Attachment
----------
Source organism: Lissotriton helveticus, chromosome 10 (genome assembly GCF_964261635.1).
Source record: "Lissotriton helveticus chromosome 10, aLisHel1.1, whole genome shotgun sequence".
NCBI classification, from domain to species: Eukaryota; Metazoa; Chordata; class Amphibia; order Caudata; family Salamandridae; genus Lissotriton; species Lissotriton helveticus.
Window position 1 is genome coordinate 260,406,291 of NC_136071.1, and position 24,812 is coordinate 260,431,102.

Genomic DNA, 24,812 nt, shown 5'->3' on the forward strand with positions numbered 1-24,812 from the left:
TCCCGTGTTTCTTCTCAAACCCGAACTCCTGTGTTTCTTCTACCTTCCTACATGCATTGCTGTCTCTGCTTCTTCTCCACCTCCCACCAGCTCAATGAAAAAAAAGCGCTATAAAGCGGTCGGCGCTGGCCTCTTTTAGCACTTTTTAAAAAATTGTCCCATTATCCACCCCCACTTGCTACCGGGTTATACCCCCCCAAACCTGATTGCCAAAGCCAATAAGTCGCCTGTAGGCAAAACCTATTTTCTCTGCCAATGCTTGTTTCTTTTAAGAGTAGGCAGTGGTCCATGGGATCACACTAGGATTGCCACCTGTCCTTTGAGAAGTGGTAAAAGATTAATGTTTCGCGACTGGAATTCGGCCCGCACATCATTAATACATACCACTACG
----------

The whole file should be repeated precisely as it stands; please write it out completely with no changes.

Source organism: Lissotriton helveticus, chromosome 10 (genome assembly GCF_964261635.1).
Source record: "Lissotriton helveticus chromosome 10, aLisHel1.1, whole genome shotgun sequence".
NCBI classification, from domain to species: Eukaryota; Metazoa; Chordata; class Amphibia; order Caudata; family Salamandridae; genus Lissotriton; species Lissotriton helveticus.
Window position 1 is genome coordinate 260,406,291 of NC_136071.1, and position 24,812 is coordinate 260,431,102.

Genomic DNA, 24,812 nt, shown 5'->3' on the forward strand with positions numbered 1-24,812 from the left:
TCCCGTGTTTCTTCTCAAACCCGAACTCCTGTGTTTCTTCTACCTTCCTACATGCATTGCTGTCTCTGCTTCTTCTCCACCTCCCACCAGCTCAATGAAAAAAAAGCGCTATAAAGCGGTCGGCGCTGGCCTCTTTTAGCACTTTTTAAAAAATTGTCCCATTATCCACCCCCACTTGCTACCGGGTTATACCCCCCCAAACCTGATTGCCAAAGCCAATAAGTCGCCTGTAGGCAAAACCTATTTTCTCTGCCAATGCTTGTTTCTTTTAAGAGTAGGCAGTGGTCCATGGGATCACACTAGGATTGCCACCTGTCCTTTGAGAAGTGGTAAAAGATTAATGTTTCGCGACTGGAATTCGGCCCGCACATCATTAATACATACCACTACG